No one prepares a parent for those first few days after leaving the hospital. You stand there, looking down on this small creature with incredibly soft skin, and you wonder how all of this happened. I mean, how is it that you have been entrusted with the care of this incredibly beautiful, sometimes loud, and occasionally smelly little person? But it comes to you, day by day, and you grow together.

And the first time your child cries real tears, my, how your heart breaks. And the first time your child gets hurt, how you wish that kisses really did make things all better. And the first time your child looks at you and calls you mama or dada, you wonder how it is that your insides can feel like jelly and still stay inside of you.

Of course, the painful reality is that not everyone is cut out to be a parent. The statistics tell us that. For every child who grows up healthy and well-adjusted, how many children out there have gone to bed hungry? How many have cried themselves to sleep after being beaten? How many feel worthless because that’s all they have ever heard? How many never make it into double digits?

The world is actually a very scary, harsh place. It is up to us to make it safer for those we love, those who have been entrusted to our care. I have no patience for anyone who harms a child—physically or emotionally. I believe that such people should be locked up, or at the very least, have their parental rights rescinded.

Unfortunately, no one has to take a test or get a license to become a parent. And it is usually not until things have escalated that outsiders are brought in to try to fix the situation. These people, who are overworked and underpaid, cannot do it all. The courts cannot make everything right. And unfortunately, children slip through the proverbial cracks, but the pain they feel as a result is not proverbial. It is real.

I find it abhorrent that supposedly advanced societies do so little for the least among us, the children who have no voice.

“It is not the brains that matter most, but that which guides them—the character, the heart, generous qualities, progressive ideas.” ~Fyodor Dostoyevsky

"Tulipes Ouverte," by Pierre Auradon (c. 1940s)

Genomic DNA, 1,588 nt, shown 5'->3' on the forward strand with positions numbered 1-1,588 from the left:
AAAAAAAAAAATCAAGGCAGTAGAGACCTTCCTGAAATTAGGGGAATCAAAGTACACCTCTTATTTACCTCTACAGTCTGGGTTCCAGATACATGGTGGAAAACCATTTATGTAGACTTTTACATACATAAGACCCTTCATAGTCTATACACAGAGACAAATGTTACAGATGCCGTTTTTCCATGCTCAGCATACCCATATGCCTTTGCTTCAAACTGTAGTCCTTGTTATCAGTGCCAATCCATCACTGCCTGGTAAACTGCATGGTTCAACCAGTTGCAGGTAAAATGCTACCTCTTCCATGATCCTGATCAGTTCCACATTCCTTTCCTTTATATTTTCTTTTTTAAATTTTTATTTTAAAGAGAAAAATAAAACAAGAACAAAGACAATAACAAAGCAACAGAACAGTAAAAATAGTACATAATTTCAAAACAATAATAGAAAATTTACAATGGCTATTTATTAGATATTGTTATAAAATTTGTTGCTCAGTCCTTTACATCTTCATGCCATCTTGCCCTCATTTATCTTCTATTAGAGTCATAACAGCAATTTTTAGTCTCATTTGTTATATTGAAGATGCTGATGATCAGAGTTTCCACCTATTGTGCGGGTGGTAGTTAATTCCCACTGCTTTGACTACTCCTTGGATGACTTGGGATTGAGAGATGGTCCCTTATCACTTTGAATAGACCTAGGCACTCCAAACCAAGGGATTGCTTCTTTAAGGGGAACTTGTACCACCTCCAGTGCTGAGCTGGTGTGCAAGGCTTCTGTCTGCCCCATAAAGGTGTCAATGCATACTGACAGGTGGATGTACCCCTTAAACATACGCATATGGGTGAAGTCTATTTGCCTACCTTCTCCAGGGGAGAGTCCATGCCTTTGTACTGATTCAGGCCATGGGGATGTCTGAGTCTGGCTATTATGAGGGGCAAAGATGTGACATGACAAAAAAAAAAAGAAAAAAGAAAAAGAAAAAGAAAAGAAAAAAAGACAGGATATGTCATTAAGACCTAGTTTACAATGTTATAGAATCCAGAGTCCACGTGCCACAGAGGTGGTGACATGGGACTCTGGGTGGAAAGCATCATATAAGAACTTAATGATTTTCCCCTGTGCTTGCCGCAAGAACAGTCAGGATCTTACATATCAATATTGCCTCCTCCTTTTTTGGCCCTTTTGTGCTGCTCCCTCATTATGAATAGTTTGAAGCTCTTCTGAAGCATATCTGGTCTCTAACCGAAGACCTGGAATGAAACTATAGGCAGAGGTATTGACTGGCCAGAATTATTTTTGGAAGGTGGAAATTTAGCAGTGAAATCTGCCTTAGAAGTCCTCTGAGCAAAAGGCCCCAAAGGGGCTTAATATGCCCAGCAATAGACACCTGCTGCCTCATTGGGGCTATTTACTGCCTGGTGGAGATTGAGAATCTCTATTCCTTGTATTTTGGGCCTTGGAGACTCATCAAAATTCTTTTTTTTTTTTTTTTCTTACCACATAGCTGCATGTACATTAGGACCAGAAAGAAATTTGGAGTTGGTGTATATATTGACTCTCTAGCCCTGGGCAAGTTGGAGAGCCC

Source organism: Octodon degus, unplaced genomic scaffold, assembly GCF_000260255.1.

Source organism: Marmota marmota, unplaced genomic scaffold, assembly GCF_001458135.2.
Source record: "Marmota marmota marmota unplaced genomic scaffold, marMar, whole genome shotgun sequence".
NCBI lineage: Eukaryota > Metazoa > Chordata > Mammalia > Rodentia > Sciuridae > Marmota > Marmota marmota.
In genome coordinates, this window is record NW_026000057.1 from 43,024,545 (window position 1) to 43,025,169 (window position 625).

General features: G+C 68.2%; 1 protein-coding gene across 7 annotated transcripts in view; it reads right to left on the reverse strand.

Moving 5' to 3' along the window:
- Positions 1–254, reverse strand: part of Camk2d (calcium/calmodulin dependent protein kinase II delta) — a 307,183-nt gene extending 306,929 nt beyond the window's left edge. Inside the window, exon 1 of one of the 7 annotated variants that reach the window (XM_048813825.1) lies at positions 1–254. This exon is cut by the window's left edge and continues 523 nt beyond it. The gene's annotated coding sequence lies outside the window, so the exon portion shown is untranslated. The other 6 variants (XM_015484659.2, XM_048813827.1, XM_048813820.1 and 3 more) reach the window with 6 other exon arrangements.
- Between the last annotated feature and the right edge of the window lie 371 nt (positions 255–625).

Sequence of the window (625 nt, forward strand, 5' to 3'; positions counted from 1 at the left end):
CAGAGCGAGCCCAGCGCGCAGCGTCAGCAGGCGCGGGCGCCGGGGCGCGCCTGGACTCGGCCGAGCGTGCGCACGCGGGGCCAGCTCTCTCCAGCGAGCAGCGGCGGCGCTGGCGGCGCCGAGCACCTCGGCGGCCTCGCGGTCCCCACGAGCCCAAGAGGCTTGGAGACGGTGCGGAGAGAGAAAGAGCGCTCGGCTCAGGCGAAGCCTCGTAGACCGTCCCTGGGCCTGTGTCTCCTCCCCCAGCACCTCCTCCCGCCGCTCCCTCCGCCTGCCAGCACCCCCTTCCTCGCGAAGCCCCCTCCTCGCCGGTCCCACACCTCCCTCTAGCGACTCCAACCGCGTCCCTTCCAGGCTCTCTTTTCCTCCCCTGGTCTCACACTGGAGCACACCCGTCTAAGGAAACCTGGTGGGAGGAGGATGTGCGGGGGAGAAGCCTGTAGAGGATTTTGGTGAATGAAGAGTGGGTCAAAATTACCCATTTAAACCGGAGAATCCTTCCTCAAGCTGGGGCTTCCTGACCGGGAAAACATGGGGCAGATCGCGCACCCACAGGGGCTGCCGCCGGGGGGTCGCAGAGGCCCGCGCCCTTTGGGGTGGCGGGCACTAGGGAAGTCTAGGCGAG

I know. I know. I’m on another one of my soap boxes, but you have to understand that I simply cannot abide child abuse in any form. And the idea that I might be harmful or dangerous to a child, a young adult, or to any person is ludicrous, and quite frankly, insulting.

Right now, I’m simply biding my time. I am handling the situation in which I now find myself with all of the patience that I can muster. The young woman who has come under our care is flourishing: She laughs freely, and her conversation is intelligent and witty. She talks eagerly about her art, about school, about friends. I see little of the introverted, unsure young woman I was told about.

That’s not to say that she does not have moments in which she feels helpless against the forces that continue to assail her. But even in these moments I have seen a strength of character emerging. She demands that she not be coddled, that she be allowed to make her own choices.

I am standing back and simply allowing her to be. She does not need me to intervene, but I will if she asks. She does not need me to advise, but I do when she requests it. I do not judge as it is not my place to do so. Judging is for someone else.

In the meantime, I will keep my peace. For now. But only for now. It is simply not in my character to allow someone to continue to make defamatory statements about me, statements not based in fact, statements based on pure fantasy and conjecture. I will see to matters. Just not yet. Patience. Fortitude. My white whale will come to me.

More later. Peace.

Music by Mason Jennings, “The Light”

                   

“so that each day penetrates each night
so that each word runs to the other side of truth
so that each verse comes out of itself
and gives off its own light
so that each face leaning on a hand
sweats into the skin of the palm

So that this pen
changes into pure silence
I wanted to say into love”

~ Anna Kamienska, from “Transformation,” (trans. Grazyna Drabik and David Curzon)